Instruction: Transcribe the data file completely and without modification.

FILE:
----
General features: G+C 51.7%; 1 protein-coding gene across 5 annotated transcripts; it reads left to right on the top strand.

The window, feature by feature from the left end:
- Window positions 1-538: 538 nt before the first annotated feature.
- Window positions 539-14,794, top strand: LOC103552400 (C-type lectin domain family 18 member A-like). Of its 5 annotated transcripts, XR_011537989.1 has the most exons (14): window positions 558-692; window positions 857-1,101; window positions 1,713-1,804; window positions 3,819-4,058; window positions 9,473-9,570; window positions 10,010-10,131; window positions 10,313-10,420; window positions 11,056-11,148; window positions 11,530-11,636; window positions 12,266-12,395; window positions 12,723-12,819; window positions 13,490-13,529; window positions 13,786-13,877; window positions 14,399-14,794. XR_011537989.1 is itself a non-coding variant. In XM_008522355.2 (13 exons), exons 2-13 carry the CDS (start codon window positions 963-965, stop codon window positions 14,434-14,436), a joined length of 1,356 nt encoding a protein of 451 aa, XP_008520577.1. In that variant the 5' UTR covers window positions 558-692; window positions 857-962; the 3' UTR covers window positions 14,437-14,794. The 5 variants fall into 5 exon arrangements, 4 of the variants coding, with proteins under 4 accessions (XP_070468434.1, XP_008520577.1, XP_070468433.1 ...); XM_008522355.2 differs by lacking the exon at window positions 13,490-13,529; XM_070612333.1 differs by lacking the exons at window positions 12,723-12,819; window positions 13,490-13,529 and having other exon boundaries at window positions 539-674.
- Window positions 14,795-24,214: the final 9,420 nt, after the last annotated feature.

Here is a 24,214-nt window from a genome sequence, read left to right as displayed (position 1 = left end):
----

General features: G+C 51.7%; 1 protein-coding gene across 5 annotated transcripts; it reads left to right on the top strand.

The window, feature by feature from the left end:
- Window positions 1-538: 538 nt before the first annotated feature.
- Window positions 539-14,794, top strand: LOC103552400 (C-type lectin domain family 18 member A-like). Of its 5 annotated transcripts, XR_011537989.1 has the most exons (14): window positions 558-692; window positions 857-1,101; window positions 1,713-1,804; window positions 3,819-4,058; window positions 9,473-9,570; window positions 10,010-10,131; window positions 10,313-10,420; window positions 11,056-11,148; window positions 11,530-11,636; window positions 12,266-12,395; window positions 12,723-12,819; window positions 13,490-13,529; window positions 13,786-13,877; window positions 14,399-14,794. XR_011537989.1 is itself a non-coding variant. In XM_008522355.2 (13 exons), exons 2-13 carry the CDS (start codon window positions 963-965, stop codon window positions 14,434-14,436), a joined length of 1,356 nt encoding a protein of 451 aa, XP_008520577.1. In that variant the 5' UTR covers window positions 558-692; window positions 857-962; the 3' UTR covers window positions 14,437-14,794. The 5 variants fall into 5 exon arrangements, 4 of the variants coding, with proteins under 4 accessions (XP_070468434.1, XP_008520577.1, XP_070468433.1 ...); XM_008522355.2 differs by lacking the exon at window positions 13,490-13,529; XM_070612333.1 differs by lacking the exons at window positions 12,723-12,819; window positions 13,490-13,529 and having other exon boundaries at window positions 539-674.
- Window positions 14,795-24,214: the final 9,420 nt, after the last annotated feature.

Here is a 24,214-nt window from a genome sequence, read left to right as displayed (position 1 = left end):